Wednesday July 30, 1919 was another day of violence and racist posturing by politicians.
That evening, Chicago’s mayor had finally had enough. He asked the governor to order the National Guard to come to the aid of Chicago’s police.
The order was given and the troops marched out of the city’s armories and into Chicago’s streets a little after 9:00 p.m.
By Tuesday evening, July 29, 1919, Chicago’s Black veterans began to do what Black Chicagoans had done long before: they organized for the defense of their community.
As Harry Haywood remembered:
“One of the guys from the regiment took us to the apartment of a friend,” he recalled in his autobiography. “It had a good position overlooking Fifty-First Street near State. Someone had brought a Browning submachine gun; he’d gotten it sometime before, most likely from the Regimental Armory. We didn’t ask where it had come from, or the origin of the 1903 Springfield rifles (Army issue) that appeared.”
Tuesday, July 29, 1919 the violence that we now know as the Chicago Race Riot continued. To try to separate the city’s Black citizens from its white ones, Chicago’s police implemented what they called a “dead-line,” a line of cops down Wentworth avenue, the street that separated a majority Black neighborhood from a majority white one.
The idea was to keep the people on both sides from crossing into the other community. It did trap Blacks residents in their homes; it did not keep white men and boys intent on doing harm out.
Monday July 28, 1919, the racist violence that hit Chicago the evening before spread. Late Monday afternoon, that violence briefly centered around 35th and Michigan, particularly an apartment building called the Angelus.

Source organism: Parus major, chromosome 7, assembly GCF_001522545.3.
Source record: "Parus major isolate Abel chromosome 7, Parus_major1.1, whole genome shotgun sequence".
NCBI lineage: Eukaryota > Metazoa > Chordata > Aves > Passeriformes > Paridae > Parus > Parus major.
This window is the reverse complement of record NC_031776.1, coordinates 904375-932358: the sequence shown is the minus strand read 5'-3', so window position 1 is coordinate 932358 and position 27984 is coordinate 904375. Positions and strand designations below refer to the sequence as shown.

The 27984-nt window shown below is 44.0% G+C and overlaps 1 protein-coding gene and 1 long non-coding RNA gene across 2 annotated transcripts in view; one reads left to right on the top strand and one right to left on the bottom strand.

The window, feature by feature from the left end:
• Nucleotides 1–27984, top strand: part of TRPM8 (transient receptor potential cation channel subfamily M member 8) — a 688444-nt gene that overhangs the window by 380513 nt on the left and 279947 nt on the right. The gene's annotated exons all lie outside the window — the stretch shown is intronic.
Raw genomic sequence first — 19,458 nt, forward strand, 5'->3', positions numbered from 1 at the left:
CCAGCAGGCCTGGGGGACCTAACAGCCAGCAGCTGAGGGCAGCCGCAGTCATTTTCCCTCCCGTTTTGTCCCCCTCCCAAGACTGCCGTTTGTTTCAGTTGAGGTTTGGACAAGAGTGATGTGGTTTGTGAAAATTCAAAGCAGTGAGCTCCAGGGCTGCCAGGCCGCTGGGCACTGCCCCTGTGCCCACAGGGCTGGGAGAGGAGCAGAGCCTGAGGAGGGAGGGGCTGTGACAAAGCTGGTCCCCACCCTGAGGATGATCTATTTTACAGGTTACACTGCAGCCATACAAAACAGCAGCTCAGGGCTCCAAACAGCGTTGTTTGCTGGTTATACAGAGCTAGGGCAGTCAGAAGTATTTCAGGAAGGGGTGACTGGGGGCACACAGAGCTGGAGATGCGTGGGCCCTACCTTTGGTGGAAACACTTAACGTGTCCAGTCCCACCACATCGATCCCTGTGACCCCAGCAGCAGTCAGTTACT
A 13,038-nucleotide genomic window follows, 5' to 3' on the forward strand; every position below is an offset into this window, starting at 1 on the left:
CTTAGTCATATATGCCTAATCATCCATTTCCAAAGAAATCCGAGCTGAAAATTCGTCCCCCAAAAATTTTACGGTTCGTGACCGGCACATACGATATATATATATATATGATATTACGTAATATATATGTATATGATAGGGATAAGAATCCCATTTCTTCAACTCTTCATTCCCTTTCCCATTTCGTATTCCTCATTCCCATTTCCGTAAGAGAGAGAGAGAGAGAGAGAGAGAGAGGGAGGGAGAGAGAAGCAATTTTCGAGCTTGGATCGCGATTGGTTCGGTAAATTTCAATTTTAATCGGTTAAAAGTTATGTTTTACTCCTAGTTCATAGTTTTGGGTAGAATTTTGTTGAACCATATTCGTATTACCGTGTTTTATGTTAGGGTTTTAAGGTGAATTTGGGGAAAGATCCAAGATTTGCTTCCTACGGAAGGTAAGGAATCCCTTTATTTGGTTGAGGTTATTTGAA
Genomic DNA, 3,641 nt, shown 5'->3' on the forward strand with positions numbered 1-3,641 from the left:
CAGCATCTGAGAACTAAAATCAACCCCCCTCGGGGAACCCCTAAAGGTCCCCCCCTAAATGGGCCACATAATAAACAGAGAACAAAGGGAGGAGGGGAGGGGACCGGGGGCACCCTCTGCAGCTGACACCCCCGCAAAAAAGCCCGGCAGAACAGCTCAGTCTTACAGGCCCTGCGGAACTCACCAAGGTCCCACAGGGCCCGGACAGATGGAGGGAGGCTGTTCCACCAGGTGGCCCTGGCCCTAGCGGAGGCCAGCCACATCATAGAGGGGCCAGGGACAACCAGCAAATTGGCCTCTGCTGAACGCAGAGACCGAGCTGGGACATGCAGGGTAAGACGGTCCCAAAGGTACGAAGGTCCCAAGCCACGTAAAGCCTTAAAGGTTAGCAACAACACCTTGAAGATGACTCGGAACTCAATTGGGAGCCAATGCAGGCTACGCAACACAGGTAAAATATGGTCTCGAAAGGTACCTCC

On this day, 103 years ago, the two weeks of racist violence we know as the Chicago Race Riots began on the lakefront. By the time they had ended, national guard troops had been hired, the city of Chicago had significantly expanded its police force, dozens were dead, and hundreds were in custody. Unfortunately, but predictably, the courts’ response was as racist as the violence itself.
My open-access book, Fight for Rights, covers both the racial violence and the racist legal response.
This article offers joyous news.
But that good news is built on a tragedy made possible by more than a century of confessions tortured and coerced from people by CPD. Two Black school boys claimed they were beaten into confessing in 1919. The jury refused to believe them.
We can’t solve the current problem until we recognize it’s extensive history.
On June 30, 1919, Ida B. Wells wrote a letter to the editor, warning Chicago of the growing threat of racist, anti-Black violence:
An ounce of prevention, beats a pound of cure. And in all earnestness I implore Chicago to set the wheels of justice in motion before it is too late, and Chicago be disgraced by some of the bloody outrages that have disgraced East St. Louis.
The Chicago Tribune published her letter July 7, but her warning was ignored until it was too late.